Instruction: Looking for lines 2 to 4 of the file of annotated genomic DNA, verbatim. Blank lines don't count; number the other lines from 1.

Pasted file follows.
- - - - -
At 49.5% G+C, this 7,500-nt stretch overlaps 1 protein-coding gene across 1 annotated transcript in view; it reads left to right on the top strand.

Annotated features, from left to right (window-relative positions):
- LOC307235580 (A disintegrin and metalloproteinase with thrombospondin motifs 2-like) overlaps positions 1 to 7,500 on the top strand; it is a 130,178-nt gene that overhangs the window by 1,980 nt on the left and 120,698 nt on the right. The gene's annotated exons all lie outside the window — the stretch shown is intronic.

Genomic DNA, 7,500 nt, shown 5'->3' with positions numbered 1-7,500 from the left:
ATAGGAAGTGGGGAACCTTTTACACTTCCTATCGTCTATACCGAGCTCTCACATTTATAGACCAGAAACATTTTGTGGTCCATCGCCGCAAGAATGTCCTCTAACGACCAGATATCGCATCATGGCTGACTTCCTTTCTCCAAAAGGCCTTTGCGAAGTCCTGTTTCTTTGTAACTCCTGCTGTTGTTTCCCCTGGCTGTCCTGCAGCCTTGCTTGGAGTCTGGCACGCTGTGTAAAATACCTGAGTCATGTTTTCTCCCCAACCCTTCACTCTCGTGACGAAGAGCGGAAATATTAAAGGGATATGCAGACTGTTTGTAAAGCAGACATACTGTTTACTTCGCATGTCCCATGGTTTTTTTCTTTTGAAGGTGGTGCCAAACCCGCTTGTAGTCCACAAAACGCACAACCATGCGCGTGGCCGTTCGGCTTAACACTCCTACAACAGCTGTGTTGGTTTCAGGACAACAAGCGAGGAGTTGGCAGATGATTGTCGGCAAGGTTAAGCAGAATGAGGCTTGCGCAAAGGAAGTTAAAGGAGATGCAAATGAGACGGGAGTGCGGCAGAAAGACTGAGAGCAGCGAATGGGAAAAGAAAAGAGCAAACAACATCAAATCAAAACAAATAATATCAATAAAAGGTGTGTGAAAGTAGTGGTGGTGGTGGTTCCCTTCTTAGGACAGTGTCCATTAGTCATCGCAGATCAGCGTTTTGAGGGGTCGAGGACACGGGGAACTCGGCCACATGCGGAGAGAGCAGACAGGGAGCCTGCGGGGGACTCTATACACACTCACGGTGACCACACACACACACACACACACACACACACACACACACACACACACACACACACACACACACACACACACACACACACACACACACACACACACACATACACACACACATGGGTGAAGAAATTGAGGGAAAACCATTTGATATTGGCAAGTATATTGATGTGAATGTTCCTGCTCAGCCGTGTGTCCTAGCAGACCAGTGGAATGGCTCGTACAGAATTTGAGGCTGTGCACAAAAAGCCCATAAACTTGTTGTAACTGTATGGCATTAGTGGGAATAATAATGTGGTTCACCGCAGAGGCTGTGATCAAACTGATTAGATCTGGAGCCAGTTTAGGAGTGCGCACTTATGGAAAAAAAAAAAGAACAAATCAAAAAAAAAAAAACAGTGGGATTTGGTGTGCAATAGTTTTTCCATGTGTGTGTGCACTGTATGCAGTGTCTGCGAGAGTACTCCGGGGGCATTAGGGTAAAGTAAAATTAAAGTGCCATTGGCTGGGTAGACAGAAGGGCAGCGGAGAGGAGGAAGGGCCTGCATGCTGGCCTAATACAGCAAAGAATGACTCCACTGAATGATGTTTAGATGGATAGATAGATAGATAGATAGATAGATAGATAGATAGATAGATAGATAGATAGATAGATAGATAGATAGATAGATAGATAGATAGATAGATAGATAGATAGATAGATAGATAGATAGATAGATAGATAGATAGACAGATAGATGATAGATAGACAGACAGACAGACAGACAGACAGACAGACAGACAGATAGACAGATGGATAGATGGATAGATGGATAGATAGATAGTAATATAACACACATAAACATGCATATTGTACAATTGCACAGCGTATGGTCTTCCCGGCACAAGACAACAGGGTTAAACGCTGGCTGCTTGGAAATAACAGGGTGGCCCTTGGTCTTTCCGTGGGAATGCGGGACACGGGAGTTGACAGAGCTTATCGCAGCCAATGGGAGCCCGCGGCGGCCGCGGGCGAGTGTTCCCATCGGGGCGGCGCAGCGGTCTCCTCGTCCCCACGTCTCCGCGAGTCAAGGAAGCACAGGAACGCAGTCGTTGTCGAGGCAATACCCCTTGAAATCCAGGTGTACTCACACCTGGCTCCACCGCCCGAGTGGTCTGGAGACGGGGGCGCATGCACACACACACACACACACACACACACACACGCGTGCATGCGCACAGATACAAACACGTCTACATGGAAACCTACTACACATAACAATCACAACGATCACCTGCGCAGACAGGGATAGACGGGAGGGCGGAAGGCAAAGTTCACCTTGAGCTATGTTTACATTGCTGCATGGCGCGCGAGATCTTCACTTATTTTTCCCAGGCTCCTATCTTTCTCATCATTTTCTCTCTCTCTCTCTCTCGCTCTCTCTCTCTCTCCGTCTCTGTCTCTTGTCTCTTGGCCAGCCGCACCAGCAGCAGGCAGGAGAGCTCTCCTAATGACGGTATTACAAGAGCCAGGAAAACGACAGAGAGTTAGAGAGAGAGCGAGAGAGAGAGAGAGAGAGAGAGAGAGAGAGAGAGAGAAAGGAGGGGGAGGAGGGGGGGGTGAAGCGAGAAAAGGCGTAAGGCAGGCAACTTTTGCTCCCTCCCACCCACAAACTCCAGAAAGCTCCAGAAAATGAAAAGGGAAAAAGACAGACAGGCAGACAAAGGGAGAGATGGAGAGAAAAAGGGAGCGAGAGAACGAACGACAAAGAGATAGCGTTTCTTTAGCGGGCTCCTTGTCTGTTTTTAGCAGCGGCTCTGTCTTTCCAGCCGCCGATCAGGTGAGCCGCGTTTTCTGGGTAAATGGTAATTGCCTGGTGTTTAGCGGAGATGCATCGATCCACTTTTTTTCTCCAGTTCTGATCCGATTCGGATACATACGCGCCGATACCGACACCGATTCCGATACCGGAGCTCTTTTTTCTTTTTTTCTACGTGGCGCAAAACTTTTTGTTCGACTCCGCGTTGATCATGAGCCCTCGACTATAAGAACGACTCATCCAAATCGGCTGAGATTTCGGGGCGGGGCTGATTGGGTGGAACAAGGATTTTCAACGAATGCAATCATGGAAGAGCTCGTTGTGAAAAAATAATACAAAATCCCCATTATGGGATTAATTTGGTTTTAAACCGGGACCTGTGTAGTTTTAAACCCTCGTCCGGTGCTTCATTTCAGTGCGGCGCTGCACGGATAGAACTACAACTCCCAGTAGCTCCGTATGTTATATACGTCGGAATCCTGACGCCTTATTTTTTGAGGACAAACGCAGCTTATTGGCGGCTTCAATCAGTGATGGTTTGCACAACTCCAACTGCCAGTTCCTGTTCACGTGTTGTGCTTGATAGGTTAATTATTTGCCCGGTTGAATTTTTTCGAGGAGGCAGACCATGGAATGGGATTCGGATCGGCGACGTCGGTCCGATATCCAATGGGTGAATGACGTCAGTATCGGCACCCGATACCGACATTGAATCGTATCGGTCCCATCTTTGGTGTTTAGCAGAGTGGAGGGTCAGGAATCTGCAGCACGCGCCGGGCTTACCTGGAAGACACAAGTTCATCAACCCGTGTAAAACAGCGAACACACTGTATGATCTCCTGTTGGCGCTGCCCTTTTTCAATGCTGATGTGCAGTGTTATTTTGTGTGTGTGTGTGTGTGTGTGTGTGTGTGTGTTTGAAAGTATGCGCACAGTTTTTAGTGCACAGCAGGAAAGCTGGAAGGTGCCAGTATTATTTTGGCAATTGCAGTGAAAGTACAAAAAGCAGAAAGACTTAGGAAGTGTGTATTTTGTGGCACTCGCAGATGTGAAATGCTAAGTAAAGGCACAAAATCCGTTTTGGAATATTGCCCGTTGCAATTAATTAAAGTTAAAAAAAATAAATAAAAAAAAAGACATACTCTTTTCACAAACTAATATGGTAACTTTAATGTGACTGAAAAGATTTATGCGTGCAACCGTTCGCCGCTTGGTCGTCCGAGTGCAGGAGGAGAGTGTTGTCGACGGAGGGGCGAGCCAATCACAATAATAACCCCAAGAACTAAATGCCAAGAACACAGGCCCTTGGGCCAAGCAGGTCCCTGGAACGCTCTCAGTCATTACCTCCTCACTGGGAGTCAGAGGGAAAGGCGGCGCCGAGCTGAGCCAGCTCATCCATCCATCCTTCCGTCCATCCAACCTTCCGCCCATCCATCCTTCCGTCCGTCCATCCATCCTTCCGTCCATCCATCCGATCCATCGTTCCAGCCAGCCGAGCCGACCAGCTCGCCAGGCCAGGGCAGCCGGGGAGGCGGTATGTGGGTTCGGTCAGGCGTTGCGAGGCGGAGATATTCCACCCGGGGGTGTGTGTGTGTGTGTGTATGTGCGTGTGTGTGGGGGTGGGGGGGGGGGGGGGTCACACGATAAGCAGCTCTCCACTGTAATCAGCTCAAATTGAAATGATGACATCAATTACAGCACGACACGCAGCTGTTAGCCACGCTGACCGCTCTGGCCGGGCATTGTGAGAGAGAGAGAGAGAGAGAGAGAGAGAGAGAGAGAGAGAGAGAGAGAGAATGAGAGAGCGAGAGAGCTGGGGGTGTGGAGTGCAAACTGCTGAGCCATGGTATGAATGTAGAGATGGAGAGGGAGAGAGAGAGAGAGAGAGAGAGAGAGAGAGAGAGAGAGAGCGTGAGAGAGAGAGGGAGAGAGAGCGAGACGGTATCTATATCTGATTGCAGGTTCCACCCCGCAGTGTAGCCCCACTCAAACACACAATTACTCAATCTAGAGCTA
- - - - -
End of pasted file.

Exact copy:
Annotated features, from left to right (window-relative positions):
- LOC307235580 (A disintegrin and metalloproteinase with thrombospondin motifs 2-like) overlaps positions 1 to 7,500 on the top strand; it is a 130,178-nt gene that overhangs the window by 1,980 nt on the left and 120,698 nt on the right. The gene's annotated exons all lie outside the window — the stretch shown is intronic.

Genomic DNA, 7,500 nt, shown 5'->3' with positions numbered 1-7,500 from the left: